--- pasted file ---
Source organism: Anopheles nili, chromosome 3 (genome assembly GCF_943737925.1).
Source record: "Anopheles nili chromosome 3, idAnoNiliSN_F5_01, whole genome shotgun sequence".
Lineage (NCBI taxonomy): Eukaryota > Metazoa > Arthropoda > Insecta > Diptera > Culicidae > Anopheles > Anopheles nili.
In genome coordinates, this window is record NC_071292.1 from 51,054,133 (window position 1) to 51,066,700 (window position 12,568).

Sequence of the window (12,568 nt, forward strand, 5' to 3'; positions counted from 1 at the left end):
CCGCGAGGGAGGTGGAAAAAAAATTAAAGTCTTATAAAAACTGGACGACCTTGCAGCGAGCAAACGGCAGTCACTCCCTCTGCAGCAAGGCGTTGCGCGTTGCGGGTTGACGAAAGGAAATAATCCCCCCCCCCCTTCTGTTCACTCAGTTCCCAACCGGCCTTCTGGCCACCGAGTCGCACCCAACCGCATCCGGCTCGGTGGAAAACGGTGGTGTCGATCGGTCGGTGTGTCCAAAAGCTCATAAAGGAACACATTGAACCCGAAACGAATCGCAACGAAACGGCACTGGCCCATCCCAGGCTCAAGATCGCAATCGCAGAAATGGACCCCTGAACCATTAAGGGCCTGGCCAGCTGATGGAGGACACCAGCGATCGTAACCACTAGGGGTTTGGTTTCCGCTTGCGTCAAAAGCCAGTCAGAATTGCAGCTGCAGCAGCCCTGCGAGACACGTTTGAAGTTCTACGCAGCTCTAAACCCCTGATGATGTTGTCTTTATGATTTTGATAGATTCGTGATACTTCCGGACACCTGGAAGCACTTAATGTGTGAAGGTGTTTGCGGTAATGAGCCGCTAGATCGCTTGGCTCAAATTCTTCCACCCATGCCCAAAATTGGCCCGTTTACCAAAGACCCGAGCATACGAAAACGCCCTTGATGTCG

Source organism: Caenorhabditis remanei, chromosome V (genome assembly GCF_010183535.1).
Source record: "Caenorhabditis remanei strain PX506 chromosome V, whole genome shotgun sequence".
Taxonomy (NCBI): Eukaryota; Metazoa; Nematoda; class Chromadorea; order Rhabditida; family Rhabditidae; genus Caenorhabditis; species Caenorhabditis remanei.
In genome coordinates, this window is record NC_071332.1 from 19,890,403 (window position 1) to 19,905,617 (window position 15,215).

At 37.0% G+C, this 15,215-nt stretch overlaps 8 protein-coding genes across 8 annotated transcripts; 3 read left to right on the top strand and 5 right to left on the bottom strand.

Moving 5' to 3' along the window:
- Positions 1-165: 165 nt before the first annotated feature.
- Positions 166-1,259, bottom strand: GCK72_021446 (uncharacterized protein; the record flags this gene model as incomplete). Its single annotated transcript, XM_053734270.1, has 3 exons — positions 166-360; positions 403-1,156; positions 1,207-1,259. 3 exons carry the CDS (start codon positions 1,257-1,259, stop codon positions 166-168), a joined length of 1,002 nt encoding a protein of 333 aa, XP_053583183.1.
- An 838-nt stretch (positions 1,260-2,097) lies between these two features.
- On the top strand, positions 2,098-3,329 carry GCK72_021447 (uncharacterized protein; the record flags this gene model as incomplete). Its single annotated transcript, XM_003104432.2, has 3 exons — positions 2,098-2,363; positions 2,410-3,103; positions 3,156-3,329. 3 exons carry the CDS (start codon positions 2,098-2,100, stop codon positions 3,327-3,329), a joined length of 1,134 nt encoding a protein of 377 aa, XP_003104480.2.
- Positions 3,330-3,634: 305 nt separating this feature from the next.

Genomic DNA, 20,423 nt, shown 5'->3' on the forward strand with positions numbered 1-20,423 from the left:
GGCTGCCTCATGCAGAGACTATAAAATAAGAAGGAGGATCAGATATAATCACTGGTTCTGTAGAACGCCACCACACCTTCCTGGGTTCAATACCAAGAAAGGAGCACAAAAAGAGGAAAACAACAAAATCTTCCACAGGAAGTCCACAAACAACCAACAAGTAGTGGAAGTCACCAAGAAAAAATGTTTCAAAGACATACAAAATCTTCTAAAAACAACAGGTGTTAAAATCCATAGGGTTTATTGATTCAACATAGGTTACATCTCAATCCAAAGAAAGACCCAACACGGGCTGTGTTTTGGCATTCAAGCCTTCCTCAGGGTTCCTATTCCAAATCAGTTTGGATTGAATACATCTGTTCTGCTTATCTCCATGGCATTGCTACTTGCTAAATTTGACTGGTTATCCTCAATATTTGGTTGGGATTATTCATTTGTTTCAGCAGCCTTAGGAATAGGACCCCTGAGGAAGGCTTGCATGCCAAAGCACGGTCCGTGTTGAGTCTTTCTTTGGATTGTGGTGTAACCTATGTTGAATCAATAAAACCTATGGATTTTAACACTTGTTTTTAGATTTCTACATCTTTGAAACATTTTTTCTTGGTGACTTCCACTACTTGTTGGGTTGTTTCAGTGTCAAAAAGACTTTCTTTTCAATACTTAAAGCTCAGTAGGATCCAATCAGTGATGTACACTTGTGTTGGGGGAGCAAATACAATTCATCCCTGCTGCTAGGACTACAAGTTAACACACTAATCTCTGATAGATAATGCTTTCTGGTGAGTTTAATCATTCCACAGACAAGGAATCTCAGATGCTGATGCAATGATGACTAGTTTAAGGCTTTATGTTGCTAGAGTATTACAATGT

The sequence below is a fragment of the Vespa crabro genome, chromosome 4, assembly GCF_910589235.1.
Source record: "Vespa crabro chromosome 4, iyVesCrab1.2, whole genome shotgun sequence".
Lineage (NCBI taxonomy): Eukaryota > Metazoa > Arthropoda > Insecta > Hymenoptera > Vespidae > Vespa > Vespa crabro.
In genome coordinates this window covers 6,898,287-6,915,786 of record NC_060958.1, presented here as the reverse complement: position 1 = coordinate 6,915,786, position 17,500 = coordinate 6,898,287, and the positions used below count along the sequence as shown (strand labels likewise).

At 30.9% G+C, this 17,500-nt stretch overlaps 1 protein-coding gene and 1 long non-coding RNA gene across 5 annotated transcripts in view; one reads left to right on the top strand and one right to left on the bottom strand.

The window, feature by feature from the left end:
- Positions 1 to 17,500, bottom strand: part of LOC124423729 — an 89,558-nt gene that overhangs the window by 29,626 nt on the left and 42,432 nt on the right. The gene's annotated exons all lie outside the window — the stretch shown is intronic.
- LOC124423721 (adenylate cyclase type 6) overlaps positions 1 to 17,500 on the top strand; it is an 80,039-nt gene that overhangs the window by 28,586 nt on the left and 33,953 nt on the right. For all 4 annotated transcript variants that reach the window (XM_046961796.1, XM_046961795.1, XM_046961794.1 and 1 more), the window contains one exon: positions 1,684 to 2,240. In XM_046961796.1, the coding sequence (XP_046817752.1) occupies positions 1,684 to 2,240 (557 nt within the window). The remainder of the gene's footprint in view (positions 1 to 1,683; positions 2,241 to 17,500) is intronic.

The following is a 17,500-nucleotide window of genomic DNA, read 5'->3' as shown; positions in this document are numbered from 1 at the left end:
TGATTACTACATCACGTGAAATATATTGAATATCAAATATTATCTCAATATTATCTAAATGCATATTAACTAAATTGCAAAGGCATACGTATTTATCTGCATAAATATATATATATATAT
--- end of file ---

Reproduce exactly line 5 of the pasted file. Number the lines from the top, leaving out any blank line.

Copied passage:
Sequence of the window (12,568 nt, forward strand, 5' to 3'; positions counted from 1 at the left end):